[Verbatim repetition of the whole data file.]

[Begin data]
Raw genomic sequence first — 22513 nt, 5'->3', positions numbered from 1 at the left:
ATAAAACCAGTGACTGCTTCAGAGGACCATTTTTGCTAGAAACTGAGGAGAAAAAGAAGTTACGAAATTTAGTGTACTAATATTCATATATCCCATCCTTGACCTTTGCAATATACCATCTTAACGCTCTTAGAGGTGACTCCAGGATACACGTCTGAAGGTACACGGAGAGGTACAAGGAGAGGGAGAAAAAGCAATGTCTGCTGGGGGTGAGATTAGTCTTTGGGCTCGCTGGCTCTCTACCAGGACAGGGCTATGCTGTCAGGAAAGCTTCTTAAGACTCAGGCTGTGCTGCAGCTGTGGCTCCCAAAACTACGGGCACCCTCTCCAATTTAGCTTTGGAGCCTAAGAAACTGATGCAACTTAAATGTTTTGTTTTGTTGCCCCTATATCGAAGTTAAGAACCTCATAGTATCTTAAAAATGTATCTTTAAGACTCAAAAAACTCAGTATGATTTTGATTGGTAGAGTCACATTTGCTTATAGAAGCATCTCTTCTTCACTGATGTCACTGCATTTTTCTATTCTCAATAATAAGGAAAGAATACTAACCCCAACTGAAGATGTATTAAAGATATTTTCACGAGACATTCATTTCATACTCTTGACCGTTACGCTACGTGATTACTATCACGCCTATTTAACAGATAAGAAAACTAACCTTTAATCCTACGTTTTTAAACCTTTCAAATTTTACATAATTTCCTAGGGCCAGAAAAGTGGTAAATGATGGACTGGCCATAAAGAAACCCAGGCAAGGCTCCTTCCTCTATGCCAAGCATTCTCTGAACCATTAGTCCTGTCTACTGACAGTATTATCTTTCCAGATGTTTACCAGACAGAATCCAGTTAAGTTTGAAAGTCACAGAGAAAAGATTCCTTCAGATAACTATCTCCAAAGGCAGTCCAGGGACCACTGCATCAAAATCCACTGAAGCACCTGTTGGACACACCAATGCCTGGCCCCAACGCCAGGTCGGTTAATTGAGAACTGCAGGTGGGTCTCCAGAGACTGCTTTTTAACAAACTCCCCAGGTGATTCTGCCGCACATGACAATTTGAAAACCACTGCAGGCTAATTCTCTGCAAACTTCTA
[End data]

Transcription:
Raw genomic sequence first — 22513 nt, 5'->3', positions numbered from 1 at the left:
ATAAAACCAGTGACTGCTTCAGAGGACCATTTTTGCTAGAAACTGAGGAGAAAAAGAAGTTACGAAATTTAGTGTACTAATATTCATATATCCCATCCTTGACCTTTGCAATATACCATCTTAACGCTCTTAGAGGTGACTCCAGGATACACGTCTGAAGGTACACGGAGAGGTACAAGGAGAGGGAGAAAAAGCAATGTCTGCTGGGGGTGAGATTAGTCTTTGGGCTCGCTGGCTCTCTACCAGGACAGGGCTATGCTGTCAGGAAAGCTTCTTAAGACTCAGGCTGTGCTGCAGCTGTGGCTCCCAAAACTACGGGCACCCTCTCCAATTTAGCTTTGGAGCCTAAGAAACTGATGCAACTTAAATGTTTTGTTTTGTTGCCCCTATATCGAAGTTAAGAACCTCATAGTATCTTAAAAATGTATCTTTAAGACTCAAAAAACTCAGTATGATTTTGATTGGTAGAGTCACATTTGCTTATAGAAGCATCTCTTCTTCACTGATGTCACTGCATTTTTCTATTCTCAATAATAAGGAAAGAATACTAACCCCAACTGAAGATGTATTAAAGATATTTTCACGAGACATTCATTTCATACTCTTGACCGTTACGCTACGTGATTACTATCACGCCTATTTAACAGATAAGAAAACTAACCTTTAATCCTACGTTTTTAAACCTTTCAAATTTTACATAATTTCCTAGGGCCAGAAAAGTGGTAAATGATGGACTGGCCATAAAGAAACCCAGGCAAGGCTCCTTCCTCTATGCCAAGCATTCTCTGAACCATTAGTCCTGTCTACTGACAGTATTATCTTTCCAGATGTTTACCAGACAGAATCCAGTTAAGTTTGAAAGTCACAGAGAAAAGATTCCTTCAGATAACTATCTCCAAAGGCAGTCCAGGGACCACTGCATCAAAATCCACTGAAGCACCTGTTGGACACACCAATGCCTGGCCCCAACGCCAGGTCGGTTAATTGAGAACTGCAGGTGGGTCTCCAGAGACTGCTTTTTAACAAACTCCCCAGGTGATTCTGCCGCACATGACAATTTGAAAACCACTGCAGGCTAATTCTCTGCAAACTTCTA